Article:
A Look Back at the Work of Jean Rosenthal


Jean Rosenthal.jpg

A recent article on the work of women in the field of lighting design piqued my interest and led me to research the work of Jean Rosenthal, arguably one of the most influential American lighting designers of the 20th century.

She was a pioneer in the field in the 1930s, when lighting was considered nothing more than an adjunct of set design and was usually handled by the electricians.  She was one of the first to recognize and apply effectively the use of strong backlight and sidelight to create specific emotional responses in the audience. Her approach to lighting laid the foundation for all of the building blocks we take for granted today:  strong backs and sides in rich color, box boom washes, rim lighting, and strong diagonal back systems. These were all applied methodically to create a unified approach to lighting the stage. In particular, her long association with Martha Graham led to the development of a system for lighting dance which emphasized the movement of the body through time and space and was highly theatrical and distinct from theater lighting. “To do one or two new works for Martha a year was a part of my life and a renewal of my own interior spirit...Light is quite tactile to me. It has shape and dimension.” Some of her original dance designs are still in the Martha Graham repertory.

She began a working relationship with Orson Welles and the Mercury Theater in 1935, and was responsible for lighting most of their major productions throughout the 30’s.  A production of Julius Caesar was an early success and led to her being asked to light on Broadway.  She did the original designs for over 200 shows, including West Side Story, The Sound of Music, Fiddler on the Roof, Hello Dolly, and Cabaret.  


Some of her light plots and paperwork can be found online and I have included two here, the plot for Julius Caesar and a rep plot for Martha Graham from 1948. As can be seen, she also was instrumental in developing the standards used in drafting plots and paperwork.  In Julius Caesar, for example, the ellipsoidals (Altman 6x9s) are drawn simply as circles while other instruments are drawn as squares (something I’ve done myself when I didn’t have templates or a CAD program).  In the Martha Graham plot, one can see the beginnings of the standard symbols we have today as well as gel colors drawn by each light. I’ve been unable to decipher the numbering systems used, but  I believe they are primarily Roscogel with some early cinemoid. They are referred to in her hookups by color (i.e. yellow, blue, red, etc.) Again, in creating her plots and paperwork, she was laying out the building blocks we use today.  All of these plots and paperwork can be viewed online at lightarchive.org and I strongly suggest that anyone interested in the development of stage lighting take a look at them.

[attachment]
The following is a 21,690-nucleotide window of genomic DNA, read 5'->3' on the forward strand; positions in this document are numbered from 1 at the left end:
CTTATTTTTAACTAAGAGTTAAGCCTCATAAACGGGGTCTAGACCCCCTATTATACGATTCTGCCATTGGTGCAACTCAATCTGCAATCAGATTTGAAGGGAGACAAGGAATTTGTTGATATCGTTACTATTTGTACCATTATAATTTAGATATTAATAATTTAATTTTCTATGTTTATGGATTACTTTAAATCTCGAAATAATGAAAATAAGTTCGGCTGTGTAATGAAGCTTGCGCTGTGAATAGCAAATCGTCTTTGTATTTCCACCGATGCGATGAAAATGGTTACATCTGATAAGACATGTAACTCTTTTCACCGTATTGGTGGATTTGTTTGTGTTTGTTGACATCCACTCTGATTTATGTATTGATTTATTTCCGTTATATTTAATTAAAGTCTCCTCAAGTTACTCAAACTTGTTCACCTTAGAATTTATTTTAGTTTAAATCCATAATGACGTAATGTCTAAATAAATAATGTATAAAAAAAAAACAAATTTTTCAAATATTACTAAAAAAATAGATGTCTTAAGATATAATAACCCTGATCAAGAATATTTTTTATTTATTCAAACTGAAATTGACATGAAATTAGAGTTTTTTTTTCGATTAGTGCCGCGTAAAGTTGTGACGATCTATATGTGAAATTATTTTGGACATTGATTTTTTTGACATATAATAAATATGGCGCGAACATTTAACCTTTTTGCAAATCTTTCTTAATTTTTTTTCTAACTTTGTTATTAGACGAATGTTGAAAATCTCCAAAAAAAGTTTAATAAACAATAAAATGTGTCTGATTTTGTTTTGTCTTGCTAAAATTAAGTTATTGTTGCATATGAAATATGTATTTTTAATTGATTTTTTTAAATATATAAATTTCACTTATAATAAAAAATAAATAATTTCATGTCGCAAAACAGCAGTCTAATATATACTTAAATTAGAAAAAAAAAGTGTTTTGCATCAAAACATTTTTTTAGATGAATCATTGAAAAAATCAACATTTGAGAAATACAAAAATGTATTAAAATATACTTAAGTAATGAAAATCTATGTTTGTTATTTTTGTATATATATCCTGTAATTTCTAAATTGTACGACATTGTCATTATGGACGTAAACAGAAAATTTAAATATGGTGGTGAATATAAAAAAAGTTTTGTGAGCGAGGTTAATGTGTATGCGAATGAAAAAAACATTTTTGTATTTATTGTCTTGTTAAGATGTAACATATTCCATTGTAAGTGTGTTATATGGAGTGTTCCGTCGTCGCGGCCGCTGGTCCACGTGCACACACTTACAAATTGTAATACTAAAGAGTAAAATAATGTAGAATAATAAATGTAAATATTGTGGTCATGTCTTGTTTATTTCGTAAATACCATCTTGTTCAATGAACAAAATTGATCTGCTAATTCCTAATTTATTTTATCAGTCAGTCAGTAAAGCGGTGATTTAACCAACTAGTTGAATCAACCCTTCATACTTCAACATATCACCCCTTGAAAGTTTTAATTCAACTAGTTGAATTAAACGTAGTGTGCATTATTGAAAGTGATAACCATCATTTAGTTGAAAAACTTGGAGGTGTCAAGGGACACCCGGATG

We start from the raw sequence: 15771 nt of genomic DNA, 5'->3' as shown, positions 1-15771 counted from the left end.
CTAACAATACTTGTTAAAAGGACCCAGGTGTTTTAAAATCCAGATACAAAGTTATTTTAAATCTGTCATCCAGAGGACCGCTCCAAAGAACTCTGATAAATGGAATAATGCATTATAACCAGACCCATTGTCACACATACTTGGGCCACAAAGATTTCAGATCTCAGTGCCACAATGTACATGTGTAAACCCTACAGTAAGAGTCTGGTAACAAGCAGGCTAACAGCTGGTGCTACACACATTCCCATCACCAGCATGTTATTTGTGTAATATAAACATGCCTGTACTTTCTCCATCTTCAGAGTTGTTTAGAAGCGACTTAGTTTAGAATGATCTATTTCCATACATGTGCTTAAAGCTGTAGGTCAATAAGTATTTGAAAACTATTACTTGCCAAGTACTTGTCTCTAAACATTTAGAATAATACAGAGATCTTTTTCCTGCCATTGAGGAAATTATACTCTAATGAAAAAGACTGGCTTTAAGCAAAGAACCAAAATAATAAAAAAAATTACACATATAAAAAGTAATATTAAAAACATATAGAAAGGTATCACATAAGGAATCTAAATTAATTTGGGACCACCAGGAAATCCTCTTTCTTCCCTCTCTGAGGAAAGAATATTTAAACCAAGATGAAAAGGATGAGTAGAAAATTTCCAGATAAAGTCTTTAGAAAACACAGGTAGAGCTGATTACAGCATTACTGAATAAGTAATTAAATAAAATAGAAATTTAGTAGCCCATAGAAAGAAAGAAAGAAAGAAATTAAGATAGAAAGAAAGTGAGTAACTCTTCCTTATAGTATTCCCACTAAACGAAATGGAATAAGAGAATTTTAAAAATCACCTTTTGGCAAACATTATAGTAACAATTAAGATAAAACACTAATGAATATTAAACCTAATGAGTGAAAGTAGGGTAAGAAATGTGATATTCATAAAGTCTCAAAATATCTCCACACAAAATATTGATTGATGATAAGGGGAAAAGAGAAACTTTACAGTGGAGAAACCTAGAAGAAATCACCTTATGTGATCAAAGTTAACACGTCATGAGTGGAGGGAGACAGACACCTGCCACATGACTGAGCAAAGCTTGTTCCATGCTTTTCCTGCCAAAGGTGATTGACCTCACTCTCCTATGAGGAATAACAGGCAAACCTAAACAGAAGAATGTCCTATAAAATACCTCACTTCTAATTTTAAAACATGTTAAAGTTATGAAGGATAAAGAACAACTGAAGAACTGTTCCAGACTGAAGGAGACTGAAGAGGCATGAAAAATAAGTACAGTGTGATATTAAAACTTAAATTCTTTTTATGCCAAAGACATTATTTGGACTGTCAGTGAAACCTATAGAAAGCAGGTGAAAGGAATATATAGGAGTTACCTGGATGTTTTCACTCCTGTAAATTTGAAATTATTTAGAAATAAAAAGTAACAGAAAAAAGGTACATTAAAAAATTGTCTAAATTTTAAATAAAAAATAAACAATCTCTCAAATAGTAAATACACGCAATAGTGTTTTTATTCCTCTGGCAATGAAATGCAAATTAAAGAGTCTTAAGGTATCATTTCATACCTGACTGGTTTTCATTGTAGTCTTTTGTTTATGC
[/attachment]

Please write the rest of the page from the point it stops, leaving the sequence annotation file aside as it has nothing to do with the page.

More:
Her thoughts about the nature and use of light itself in dance and theater were also highly developed, and her statements would be familiar to anyone working in the field today when asked to describe what they do.  At the time, they helped substantiate the case for lighting design to be recognized as a separate and unique design element, much in the way that sound designers have fought to be recognized in recent years. “Lighting affects everything light falls upon.  How you see what you see, how you feel about it, and how you hear what you are hearing.” One of her most well-known quotes was to refer to the production process as working for “the happy creative whole” which represented her holistic and collaborative approach to the art of theater, something which is often lacking in today’s money driven field.  “The longer you’re in theater, the more you hate the heroics of individuals and the more you respect people who have a love of the whole.” And a quote that sums up feelings that I’ve often had myself: “I like to think of myself as some of the Scotch tape that holds things together - I’m very handy to have around. But all that actors really need is a bare stage.  Lighting is just one of the luxuries of theater.”

Finally, she was also a pioneer in advocating for women’s rights in the field, mostly by default as she was virtually the only woman working in the area of lighting in the 30’s.  She embraced the challenge of continual sexism by the all male staffs and crews she worked with in the same way as everything else she did in life. She was always courteous to everyone while, at the same time, she reversed gender roles by often referring to her male electricians as “honey” and “darling.”

Her work has been a major influence on all of us, perhaps without our ever knowing it.


Note:  Material for this article came from the Manumit School Blog, Wikipedia, the Jewish Women’s Archive, Northern State University, and The Lighting Archive.